With very rigid movements, the conversion Rabbi takes
me into a restaurant bathroom to rob men of their

wallets while they use the urinal. At first I protest,
but once the Rabbi explains the events as a character

building exercise, I go all in with the gusto of a b-list
method actor on the set of a sound-staged western. Give

up the goods, I say. Nice the Rabbi whispers. Fuck
you, pay me, I growl. Again, strong presence, the Rabbi

says, but you don’t need to be vulgar. We’ve got your
daughter tied up with her pants…, I begin, but before

I can finish the Rabbi slaps my throat and apologizes to the
victim for my utter indecency. It isn’t until we start our long

drive back to the suburbs that I ask about the video surveillance
and corroborating stories likely to find their way to the

cops. We weren’t wearing masks, I say, sweat rolling down
my torso and legs. They could make your beard from a

helicopter. This is true, the Rabbi responds, but you are
forgetting what we have a right to after the Holocaust. I’m

not sure what you mean, I say, but the Rabbi quiets my
lips and laughs at a tollbooth worker as we pass without

paying. I feel for the first time, he says, like you are understanding
how to pitch this religion. Rabbi, I say, I think I’ve been shot.




After I finish re-watching the director’s cut of Love Actually on cable, I send
the Conversion Rabbi a text message: Im nt sur this is wrkg. I make some

tea, and by the time it’s done steeping, he’s sent a response: SHUT
UP U BABY. Immediately, I begin drafting an oppositional statement,

supporting my claims with clear, precise evidence, but before I can finish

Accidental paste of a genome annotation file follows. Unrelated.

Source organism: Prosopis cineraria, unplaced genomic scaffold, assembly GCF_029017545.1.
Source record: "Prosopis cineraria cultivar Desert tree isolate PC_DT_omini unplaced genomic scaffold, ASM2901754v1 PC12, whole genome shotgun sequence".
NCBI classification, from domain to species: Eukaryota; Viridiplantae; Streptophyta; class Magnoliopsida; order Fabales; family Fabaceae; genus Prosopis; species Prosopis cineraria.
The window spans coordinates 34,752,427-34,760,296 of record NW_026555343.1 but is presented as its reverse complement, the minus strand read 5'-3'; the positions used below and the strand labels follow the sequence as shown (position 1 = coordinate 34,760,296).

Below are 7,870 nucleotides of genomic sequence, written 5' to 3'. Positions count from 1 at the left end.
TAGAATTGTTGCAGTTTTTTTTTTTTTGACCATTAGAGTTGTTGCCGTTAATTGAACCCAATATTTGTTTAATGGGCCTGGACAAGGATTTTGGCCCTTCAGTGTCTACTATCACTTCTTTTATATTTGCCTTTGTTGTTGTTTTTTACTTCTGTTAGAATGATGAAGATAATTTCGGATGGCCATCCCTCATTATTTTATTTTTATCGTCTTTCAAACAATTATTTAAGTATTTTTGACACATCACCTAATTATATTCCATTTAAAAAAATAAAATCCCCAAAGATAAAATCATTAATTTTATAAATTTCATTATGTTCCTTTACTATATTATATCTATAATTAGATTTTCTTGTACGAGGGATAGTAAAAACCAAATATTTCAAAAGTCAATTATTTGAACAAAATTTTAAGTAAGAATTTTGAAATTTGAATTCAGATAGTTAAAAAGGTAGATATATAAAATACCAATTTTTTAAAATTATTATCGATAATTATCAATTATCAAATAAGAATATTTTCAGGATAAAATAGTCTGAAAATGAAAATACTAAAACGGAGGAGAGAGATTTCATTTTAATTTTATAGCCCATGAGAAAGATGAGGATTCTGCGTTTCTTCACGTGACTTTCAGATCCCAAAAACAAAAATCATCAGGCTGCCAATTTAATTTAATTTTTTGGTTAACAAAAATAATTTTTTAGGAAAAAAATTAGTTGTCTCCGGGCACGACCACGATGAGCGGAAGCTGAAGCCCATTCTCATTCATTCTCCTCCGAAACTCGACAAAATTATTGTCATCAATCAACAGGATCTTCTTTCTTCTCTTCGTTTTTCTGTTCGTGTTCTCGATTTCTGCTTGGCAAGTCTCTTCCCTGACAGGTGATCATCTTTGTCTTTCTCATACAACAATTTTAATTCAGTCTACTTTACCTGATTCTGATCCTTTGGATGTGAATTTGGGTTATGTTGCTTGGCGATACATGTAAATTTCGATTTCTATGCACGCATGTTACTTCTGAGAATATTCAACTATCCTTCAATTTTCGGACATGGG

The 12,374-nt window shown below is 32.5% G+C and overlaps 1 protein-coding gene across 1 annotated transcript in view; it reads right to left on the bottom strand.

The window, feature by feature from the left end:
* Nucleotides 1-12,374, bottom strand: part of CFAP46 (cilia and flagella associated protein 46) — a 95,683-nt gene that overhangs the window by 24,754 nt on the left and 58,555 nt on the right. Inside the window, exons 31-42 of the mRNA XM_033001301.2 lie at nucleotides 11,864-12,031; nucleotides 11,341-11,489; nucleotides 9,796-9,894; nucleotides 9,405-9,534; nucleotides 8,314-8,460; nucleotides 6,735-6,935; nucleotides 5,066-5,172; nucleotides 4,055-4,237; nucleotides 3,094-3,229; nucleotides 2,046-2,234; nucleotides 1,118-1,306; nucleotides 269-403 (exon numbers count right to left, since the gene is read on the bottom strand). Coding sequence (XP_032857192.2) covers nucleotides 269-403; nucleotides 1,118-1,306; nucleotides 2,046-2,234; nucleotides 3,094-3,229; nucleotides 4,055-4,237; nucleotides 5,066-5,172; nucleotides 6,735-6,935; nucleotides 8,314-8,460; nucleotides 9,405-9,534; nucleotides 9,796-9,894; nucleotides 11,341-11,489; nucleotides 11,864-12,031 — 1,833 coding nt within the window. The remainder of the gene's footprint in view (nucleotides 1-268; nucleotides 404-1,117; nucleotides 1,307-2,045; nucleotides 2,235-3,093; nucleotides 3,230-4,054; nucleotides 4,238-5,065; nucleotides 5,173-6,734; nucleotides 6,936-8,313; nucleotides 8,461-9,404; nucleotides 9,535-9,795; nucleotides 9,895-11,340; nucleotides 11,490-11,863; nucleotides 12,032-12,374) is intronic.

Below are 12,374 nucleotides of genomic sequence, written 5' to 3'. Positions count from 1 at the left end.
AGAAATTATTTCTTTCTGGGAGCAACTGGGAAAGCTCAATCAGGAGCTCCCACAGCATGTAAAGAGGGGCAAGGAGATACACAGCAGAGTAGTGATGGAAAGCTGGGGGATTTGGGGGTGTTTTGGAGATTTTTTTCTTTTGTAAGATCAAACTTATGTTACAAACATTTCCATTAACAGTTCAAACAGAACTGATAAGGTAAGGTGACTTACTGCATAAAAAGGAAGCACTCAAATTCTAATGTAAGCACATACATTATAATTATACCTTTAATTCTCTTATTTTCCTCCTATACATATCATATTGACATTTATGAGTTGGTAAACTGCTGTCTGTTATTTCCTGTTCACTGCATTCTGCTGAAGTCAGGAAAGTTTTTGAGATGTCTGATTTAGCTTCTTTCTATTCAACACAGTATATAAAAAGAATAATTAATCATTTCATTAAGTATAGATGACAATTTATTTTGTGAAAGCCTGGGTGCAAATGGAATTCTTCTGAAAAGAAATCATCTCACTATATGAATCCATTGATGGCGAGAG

the line about my sustained growth and maturity, another message comes

through: SHES NT WRTH IT. Is 2, I respond, UR FOOLING YRSLF
he answers. Am not, I say, O CMON, he writes quickly, this time sending a

picture with his text, something that looks like the hem of a skirt, or quarters
of king salmon placed in a circle. I try to call the Rabbi, but it’s no use. The

messages continue throughout the night and at just after one thirty five in
the morning, I agree to meet him at a mannequin warehouse. When I pull

into the loading zone, my headlights scan what is quickly understood to be a
reenactment of a typical Shabbat dinner. The female models are striking in their

resemblance to my mother and sister, but the one the Rabbi has chosen to represent
my father is clearly a child, its small frame carefully placed on a pile of old tires, rising

just slightly above a spool of copper wire being used as a table. Once I’m out of the
car, the Rabbi asks me to practice telling my family what we’ve been discussing. Okay, I

say. Now, the Rabbi says. I’m going, I say. Spit it out, he says. And then I throw
a punch. After the Rabbi stops laughing, I let it all go. She’s good to me, I say to the

female mannequins. She cooks, she doesn’t have any diseases, and from what I can tell
from our conversations, she’s open to the idea of attending a Seder. Do you think they’ll be this

quiet when you really tell them? the Rabbi asks, playing with a loose wig held low in his
lap. I close my eyes. I am a man in a grocery store, buying up bananas, I say. I’m not sure

I follow, the Rabbi says. I am a tall man in a grocery store and am buying all the bananas. It
is a wonderful grocery store. I will stay here forever.





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